Book Review and Summary: Originals by Adam Grant

Book Review

“Originals: How Non-Conformists Move The World” by Adam Grant (Amazon Link) was an amazing read.

It wasn’t word-heavy enough to make you bored, but it was deep and thoughtful enough to make you have a number of “Oh shit that makes sense!!!” moments.

If you can see from the cover photo of this article, the highlights and page markers were A LOT on this one because of those moments.

Below you will find the top 4 insights I got out of the book, and these are the ideas that really hit me best.

But those four insights are only a sliver of the ideas, thoughts, and value this book holds.

In fact, if you’re like me, you would initially think that “being original” is only limited to the work of a creative – someone that has to consistently think up new ideas for projects.

But after reading the first few chapters, you’ll understand that it isn’t. With multiple historical anecdotes that we don’t really hear of (like how Da Vinci procrastinated by starting on the Mona Lisa on 1503, and choosing to finish it on 1519), Adam does a great job citing history and scientific studies on how being original applies in the entirety of what we experience in life – not just work – and how you can actually do the same!

Topics span from human psychology, business, communication, managing emotion, leadership, ideologies, movements (and even parenting!) – you name it and it’s probably covered in this book one way or another.

The key is that they all revolve around the central theme of being original and how it doesn’t only positively impact your life – but the lives of the people around you as well.

P.S. Be sure to read ’til the end – I’m giving this book away for May! 🙂


Table of Contents

Book Review 
How To Market Your Idea To People Who Don’t Know You
Why Your Organization’s Culture Is Shit
How Companies Buy Cars Without Leaving Money For Gas
How 16 Years Of Procrastination Created The Mona Lisa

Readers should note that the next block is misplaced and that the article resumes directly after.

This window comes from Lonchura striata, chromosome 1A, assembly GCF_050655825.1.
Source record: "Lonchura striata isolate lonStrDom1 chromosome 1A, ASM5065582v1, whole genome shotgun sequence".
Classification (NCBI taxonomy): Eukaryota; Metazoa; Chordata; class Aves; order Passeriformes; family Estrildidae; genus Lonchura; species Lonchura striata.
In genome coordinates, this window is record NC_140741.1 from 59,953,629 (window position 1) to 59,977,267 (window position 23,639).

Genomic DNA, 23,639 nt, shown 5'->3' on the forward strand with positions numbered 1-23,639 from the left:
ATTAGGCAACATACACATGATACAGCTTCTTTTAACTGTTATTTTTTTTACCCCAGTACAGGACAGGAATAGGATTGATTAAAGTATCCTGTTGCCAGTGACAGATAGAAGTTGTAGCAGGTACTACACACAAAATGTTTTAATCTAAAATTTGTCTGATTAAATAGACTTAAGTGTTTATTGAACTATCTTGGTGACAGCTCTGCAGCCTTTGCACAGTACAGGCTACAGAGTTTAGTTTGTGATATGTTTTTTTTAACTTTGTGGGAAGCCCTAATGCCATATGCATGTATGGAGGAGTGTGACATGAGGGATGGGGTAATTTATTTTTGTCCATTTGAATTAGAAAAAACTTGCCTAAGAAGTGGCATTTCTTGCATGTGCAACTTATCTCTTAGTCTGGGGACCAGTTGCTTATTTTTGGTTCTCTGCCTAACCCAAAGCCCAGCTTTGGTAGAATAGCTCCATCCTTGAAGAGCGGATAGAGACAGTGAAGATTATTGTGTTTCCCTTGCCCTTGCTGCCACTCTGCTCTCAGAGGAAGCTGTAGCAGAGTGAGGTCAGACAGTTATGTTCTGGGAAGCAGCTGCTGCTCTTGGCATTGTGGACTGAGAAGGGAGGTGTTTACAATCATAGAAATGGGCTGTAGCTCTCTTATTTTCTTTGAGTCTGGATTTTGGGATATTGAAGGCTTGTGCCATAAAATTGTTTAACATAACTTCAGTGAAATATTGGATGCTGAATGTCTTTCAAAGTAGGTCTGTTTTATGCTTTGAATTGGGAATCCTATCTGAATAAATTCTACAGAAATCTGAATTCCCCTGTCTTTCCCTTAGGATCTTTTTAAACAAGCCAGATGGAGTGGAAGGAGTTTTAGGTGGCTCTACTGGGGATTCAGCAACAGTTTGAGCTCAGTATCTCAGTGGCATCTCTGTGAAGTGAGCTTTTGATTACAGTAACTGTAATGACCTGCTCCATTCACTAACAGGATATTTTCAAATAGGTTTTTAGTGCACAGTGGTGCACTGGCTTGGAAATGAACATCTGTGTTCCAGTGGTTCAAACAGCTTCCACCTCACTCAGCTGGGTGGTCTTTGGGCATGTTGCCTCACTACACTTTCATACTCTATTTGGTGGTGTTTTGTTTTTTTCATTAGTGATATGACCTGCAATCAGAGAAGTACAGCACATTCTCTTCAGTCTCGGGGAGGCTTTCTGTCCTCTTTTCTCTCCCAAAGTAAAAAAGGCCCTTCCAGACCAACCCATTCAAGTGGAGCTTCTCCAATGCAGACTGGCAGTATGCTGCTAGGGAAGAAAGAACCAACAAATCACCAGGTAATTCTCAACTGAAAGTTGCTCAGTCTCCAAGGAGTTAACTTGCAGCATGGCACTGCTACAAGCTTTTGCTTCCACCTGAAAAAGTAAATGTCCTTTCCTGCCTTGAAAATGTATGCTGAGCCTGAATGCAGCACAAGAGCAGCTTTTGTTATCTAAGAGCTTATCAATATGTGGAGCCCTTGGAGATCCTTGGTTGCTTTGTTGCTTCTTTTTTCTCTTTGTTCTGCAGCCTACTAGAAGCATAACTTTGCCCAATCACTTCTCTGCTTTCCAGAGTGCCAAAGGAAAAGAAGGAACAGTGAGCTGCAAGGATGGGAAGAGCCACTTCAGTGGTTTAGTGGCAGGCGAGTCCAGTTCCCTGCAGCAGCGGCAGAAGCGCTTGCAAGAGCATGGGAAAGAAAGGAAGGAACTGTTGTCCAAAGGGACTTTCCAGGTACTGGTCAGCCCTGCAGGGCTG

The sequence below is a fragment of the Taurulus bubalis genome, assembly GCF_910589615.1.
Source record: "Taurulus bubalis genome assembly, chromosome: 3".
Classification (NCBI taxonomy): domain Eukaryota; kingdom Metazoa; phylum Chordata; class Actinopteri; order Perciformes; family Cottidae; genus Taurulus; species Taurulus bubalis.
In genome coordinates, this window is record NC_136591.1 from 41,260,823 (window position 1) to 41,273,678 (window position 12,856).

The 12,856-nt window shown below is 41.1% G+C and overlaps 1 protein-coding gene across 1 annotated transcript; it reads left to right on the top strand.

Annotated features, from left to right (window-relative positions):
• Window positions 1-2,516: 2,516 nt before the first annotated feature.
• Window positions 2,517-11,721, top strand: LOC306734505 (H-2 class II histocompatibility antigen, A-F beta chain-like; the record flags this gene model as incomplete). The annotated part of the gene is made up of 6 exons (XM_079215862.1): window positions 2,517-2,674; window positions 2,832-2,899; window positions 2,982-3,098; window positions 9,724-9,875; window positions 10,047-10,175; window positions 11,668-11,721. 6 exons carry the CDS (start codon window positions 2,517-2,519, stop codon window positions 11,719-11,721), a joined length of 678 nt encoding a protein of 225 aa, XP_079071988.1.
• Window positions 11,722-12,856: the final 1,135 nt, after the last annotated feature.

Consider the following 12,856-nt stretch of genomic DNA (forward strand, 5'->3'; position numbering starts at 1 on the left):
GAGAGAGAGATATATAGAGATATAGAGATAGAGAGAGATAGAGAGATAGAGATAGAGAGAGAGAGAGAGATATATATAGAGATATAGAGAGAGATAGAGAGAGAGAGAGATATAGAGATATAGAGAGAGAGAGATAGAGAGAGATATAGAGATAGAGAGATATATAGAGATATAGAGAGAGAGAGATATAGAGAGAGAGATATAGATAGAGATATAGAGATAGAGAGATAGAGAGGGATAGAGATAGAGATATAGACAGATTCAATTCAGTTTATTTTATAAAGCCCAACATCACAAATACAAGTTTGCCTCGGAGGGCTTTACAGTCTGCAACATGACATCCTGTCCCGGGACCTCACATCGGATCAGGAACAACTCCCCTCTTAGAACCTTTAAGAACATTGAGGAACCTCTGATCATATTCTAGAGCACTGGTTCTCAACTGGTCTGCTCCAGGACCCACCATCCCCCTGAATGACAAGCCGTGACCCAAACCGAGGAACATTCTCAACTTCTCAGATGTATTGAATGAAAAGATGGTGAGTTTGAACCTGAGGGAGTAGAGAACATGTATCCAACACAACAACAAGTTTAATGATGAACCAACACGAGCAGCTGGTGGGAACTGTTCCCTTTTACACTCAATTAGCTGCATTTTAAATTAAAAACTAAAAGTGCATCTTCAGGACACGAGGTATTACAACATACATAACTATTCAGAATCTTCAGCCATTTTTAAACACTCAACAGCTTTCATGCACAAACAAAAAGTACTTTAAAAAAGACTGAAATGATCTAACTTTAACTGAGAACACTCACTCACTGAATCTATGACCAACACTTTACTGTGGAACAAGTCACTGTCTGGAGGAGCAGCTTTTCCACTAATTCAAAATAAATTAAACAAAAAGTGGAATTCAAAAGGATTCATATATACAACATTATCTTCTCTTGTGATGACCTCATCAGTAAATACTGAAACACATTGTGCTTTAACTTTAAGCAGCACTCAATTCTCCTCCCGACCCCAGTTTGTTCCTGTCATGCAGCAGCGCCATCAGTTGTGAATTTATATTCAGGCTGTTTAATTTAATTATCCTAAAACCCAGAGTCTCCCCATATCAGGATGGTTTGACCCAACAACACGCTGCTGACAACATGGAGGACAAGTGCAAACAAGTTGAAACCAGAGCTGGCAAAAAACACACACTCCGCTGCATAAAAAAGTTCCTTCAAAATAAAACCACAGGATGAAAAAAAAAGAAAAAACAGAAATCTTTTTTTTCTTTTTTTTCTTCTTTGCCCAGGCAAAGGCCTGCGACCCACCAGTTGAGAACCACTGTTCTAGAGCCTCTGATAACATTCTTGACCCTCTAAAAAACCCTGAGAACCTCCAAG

How To Market Your Idea To People Who Don’t Know You

When people feel safe, they would rather take a guaranteed win over a risky win.

When people feel uncertain, they would rather take a chance towards a loss than a guaranteed loss.

Meaning, when people feel uncertain, and you show them two situations and one is guaranteed loss (like there’s a sure negative effect), when you show them a situation that still has some negative effect but it is predicated by chance and not certainty, people would rather take the chance of a loss compared to the guaranteed loss.

But if people feel safe with the situation, they would rather take a sure win compared to a choice that would give them a chance to win (even if it’s more winnings.)

This is our innate human tendency towards “loss aversion”.

How does it apply to marketing and advertising?

When marketing to people who already feel “safe” (customers, subscribers, etc.), it is better for you to highlight benefits (guaranteed wins) compared to highlighting what they might lose if they don’t take action (guaranteed losses).

But when marketing to people who don’t know you and naturally see you as “risky” (which is 90% of our marketing/advertising), it is better to highlight what they’ll lose (guaranteed losses) if they don’t take action, compared to highlighting wins (guaranteed wins).

In riskier situations, the average person would rather take the chance to lose than taking a sure loss from not taking action.

Clicking on an ad, subscribing to an email list, buying from you, etc., are all chances for a new visitor to lose (but not guaranteed) since they don’t know of your track record yet.

You might scam them, use their emails maliciously, never send them their purchased products, etc.

That’s why in advertising/marketing to new people, it’s better to highlight what they will lose if they won’t take action, compared to the benefits of taking action, so that they would be moved to take the chance to lose – which in this case, is taking action towards your marketing message and offer.


Why Your Organization’s Culture Is Shit

Groupthink is when a team becomes passive and members just agree to what fellow team members say. It’s the overall tendency to foster blind agreement instead of inviting thoughtful disagreement.

It bears a negative effect on the performance of a team as a whole, as people who have novel ideas fall under the pressure of the group’s thinking.

You would think that the best way to avoid groupthink is to build a strong company/organizational culture.

This way, everyone is on the same page and you all work together like a charm. Everyone works the way they’re supposed to, and you trust that the job will get done because you’ve built a “strong culture”.

Right?

Wrong.

Adam brings together multiple studies that back the following idea.

It’s important to be grounded by values and principles as a team, but there’s an important caveat: these values must promote individuality, and the principle of “culture building” – even if that means people bring up bad ideas.

In fact, Adam mentions that opinions are important even when they’re wrong.

If your entire team/organization has such a strong culture, and you all believe the same things, you’re less likely to see what’s going wrong inside the team, hence you will be less likely to fix it.

People who “build culture” are those that value principles for a company, but also see the importance of challenging the status quo regularly to make sure the team continues to move forward and doesn’t turn complacent.